Combine the impact of Sept. 11 with the overall recession that has gripped most businesses and industries in the last year, and the total dynamic couldn’t help but bring about change. Some of those changes are evident in a report in this issue (p. 194) that attempts to measure what the recession has done to packaging departments.
As we chronicle the devastating past year, it’s vital that we look ahead to the future that we will all make and share. What better time to write about the future of packaging than in the final quarter of a calendar year as dismal as any year America has ever witnessed? Because the recent past has been so painful, perhaps the promise of the future will act as a strong tonic.
That’s what we started thinking as long ago as Sept. 11, 2001, as Las Vegas faded in the rear view mirrors of two large vans that carried PW staff in a premature departure from Pack Expo Las Vegas. As the months passed and we continued to brainstorm about the future, we began to focus on a series of reports about the future of packaging. We weren’t alone in our musings about the future. In England, Pira and the Faraday Packaging Partnership announced a conference using that very same theme, “The Future of Packaging.”
In addition, Michigan State University was planning its Worldpak Conference to celebrate 50 years of that school’s packaging program. Finally, as I reported last month, the Packaging Machinery Manufacturers Institute (Arlington, VA) was developing “The Conference at Pack Expo” that will be held during Pack Expo Intl. in Chicago next month. In all, nearly 200 papers were written for just these three conferences alone. So in many ways, Pira/Faraday, MSU, and PMMI were themselves assembling a broad assortment of experts and topics that would help provide a foundation for the reports we wanted to develop.
Using these programs as a springboard, editor Pat Reynolds and I began to shape and mold the research, which led to three subject areas: Packaging Technology of the Future, the Packaging Department of the Future (both in this issue), and next month, the Packaging Supply Chain of the Future.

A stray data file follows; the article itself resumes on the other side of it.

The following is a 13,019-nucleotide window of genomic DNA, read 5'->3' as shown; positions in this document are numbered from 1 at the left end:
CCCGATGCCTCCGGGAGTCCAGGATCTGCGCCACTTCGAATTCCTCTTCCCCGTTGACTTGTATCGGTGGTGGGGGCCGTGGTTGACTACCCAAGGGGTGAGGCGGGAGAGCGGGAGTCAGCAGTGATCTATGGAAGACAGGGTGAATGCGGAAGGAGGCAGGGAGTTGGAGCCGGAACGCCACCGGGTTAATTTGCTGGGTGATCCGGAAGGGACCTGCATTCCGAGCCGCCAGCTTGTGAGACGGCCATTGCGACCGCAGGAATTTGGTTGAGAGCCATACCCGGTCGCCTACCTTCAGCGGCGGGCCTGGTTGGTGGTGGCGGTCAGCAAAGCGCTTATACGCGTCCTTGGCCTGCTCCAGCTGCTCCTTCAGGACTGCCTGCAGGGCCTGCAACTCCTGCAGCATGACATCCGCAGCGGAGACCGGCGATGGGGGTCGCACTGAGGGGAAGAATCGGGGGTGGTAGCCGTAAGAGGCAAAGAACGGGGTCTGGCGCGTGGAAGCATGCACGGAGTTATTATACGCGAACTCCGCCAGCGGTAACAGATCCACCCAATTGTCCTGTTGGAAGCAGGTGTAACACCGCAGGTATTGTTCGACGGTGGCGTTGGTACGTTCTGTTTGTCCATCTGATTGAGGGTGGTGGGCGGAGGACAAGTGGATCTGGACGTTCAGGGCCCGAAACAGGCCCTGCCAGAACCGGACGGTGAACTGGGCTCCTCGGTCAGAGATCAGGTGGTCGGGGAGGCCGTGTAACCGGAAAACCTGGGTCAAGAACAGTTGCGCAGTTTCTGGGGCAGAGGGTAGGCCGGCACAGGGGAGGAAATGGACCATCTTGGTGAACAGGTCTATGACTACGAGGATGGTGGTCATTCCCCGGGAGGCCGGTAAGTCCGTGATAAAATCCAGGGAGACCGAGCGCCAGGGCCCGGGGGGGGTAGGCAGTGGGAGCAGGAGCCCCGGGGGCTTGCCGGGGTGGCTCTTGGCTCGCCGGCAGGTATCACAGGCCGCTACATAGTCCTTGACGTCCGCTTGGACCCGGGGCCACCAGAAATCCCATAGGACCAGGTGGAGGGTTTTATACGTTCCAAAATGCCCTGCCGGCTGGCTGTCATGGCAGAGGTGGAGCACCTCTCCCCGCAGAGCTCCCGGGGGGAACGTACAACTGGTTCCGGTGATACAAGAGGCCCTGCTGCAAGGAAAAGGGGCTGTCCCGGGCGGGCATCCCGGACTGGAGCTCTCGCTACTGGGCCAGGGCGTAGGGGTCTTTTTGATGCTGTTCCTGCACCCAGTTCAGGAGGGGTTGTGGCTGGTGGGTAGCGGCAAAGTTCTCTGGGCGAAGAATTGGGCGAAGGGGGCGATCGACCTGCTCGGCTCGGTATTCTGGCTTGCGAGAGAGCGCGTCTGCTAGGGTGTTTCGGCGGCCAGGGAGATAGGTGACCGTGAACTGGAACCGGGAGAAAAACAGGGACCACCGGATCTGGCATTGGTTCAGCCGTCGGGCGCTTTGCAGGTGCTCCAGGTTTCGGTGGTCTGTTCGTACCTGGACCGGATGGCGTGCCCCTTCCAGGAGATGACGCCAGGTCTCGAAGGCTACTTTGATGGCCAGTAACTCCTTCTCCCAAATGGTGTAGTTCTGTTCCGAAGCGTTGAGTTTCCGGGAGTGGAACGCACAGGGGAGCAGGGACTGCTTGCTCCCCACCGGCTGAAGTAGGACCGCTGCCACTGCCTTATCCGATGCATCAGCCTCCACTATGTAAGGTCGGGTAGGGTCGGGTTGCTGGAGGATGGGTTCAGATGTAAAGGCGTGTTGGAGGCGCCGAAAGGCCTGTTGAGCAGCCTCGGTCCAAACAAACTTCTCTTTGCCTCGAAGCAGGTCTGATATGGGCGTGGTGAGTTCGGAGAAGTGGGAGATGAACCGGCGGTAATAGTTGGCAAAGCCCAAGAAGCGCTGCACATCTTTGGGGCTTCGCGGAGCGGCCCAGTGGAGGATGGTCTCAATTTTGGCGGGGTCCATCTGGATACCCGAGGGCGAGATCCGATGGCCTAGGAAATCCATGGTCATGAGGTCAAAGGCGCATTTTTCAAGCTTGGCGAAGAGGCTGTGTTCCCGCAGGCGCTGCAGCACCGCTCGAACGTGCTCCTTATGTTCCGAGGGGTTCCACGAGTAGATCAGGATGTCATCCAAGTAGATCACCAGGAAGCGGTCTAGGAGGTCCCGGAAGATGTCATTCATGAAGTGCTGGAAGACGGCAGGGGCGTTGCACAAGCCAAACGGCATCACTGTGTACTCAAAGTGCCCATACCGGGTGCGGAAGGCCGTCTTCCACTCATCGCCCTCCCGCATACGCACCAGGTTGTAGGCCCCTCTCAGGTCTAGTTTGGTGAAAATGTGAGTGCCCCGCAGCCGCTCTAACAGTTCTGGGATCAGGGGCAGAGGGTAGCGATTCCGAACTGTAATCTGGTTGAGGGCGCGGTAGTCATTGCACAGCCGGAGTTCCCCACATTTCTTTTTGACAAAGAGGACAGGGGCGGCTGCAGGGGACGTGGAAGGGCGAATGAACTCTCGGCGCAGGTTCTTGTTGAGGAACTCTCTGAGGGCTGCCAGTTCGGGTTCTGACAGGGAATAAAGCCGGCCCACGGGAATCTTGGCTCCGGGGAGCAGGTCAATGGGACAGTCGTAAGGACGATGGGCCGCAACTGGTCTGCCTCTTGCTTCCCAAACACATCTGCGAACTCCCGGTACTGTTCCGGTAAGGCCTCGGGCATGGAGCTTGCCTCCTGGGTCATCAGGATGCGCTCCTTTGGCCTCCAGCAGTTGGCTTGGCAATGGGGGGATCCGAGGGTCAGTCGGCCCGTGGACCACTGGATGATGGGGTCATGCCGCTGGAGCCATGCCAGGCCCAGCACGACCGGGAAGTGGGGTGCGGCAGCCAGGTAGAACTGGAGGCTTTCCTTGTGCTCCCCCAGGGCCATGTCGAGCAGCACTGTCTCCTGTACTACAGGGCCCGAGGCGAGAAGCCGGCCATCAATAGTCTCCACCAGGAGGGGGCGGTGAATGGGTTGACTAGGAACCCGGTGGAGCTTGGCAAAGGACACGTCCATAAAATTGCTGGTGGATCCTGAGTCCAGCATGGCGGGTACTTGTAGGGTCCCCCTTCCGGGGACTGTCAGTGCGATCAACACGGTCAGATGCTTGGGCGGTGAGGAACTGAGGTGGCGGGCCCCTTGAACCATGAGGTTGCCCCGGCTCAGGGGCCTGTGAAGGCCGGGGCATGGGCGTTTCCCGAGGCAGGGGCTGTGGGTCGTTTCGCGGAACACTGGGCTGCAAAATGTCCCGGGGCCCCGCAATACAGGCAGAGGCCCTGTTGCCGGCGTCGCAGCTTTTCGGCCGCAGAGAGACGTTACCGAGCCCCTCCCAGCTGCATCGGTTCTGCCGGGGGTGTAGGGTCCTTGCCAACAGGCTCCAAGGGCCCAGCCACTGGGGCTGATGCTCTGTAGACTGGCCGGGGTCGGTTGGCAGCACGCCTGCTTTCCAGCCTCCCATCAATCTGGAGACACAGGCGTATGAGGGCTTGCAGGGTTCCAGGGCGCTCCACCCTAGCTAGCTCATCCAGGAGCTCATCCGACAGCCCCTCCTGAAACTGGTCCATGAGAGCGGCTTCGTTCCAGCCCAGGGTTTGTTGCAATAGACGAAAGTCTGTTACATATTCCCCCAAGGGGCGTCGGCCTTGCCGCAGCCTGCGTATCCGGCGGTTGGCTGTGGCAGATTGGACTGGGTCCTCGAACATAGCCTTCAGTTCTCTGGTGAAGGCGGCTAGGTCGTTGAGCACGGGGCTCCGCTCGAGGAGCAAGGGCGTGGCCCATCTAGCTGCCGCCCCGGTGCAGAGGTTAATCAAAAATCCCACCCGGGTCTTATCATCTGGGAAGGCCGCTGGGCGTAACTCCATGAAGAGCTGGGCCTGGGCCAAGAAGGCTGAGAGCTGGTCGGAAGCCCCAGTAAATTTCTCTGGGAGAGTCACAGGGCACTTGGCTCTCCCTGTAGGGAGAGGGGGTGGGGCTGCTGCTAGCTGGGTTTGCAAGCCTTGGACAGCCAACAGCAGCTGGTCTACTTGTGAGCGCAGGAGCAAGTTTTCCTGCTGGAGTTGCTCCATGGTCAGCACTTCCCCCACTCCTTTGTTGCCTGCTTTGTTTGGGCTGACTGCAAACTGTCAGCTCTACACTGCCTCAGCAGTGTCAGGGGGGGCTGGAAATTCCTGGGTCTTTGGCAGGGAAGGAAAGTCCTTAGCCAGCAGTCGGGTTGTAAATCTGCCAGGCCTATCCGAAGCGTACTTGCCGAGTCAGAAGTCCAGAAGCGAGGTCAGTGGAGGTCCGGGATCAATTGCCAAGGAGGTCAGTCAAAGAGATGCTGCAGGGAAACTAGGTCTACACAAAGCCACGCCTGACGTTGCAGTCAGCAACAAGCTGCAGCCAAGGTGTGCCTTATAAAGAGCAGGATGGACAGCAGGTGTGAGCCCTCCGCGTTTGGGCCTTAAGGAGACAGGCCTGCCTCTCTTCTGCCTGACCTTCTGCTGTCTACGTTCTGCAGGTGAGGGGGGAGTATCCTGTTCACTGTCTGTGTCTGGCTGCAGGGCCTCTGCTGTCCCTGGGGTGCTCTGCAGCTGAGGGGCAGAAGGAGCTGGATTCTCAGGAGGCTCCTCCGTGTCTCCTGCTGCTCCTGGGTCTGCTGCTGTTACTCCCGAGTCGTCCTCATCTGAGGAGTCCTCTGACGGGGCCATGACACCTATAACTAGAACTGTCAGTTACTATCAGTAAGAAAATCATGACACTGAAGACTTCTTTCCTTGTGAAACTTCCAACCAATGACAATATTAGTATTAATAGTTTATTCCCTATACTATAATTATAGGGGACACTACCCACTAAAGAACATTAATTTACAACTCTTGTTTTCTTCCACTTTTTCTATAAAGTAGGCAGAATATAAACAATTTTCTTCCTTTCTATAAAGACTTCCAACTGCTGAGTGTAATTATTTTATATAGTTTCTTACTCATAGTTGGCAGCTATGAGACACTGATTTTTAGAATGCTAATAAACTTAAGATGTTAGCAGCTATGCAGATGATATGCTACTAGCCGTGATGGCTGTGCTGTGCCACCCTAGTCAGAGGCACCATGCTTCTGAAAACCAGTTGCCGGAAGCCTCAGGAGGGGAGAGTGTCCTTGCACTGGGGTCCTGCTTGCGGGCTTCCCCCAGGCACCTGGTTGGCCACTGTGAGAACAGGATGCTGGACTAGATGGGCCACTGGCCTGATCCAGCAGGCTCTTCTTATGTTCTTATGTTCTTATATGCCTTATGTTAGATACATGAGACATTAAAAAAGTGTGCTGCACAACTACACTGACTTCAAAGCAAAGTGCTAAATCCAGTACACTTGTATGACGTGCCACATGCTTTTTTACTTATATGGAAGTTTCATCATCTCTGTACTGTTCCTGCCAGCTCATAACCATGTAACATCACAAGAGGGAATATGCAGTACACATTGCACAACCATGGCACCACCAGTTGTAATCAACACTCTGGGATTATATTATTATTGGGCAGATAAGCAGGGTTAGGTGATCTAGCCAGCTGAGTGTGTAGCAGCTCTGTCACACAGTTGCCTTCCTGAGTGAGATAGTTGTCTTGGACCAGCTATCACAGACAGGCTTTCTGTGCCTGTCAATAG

Along the way, several other subjects were examined, some focusing on consumers and markets. Perhaps in future issues we’ll pursue these other ideas for Special Reports.
But make no mistake, these reports are not simply condensations of presentations made for these conferences. We talked personally with virtually every one of an impressive group of participants. We did one-on-one interviews with them, expanding on some ideas from their formal papers and eliminating others. We added the insight of a whole host of other packaging people that Pat and I have come to know and work with in a combined 46 years of reporting on packaging developments.
What was gratifying to me was how receptive and cordial these experts were with us. Most of them have assumed more tasks and responsibilities in their companies during the last year or more, and some also operate in companies vastly changed in the last 16 months. Still, they found the time to pass along their concepts and their visions of how our roles in packaging will change in the years ahead.
Pat joins me in offering our thanks for their time and energy. For many reasons, we didn’t get to talk with everyone we called. But I’m confident that as you read these reports, you’ll be as grateful as we are to those who did share their thoughts for this project.
Just as so many in packaging come together at conferences, in these reports packaging leaders also come together—not in a location—but in their ideas.
See an archive of Arnie Orloski's Pipeline columns at www.packworld.com/pipeline.
Arnie can be reached at email@example.com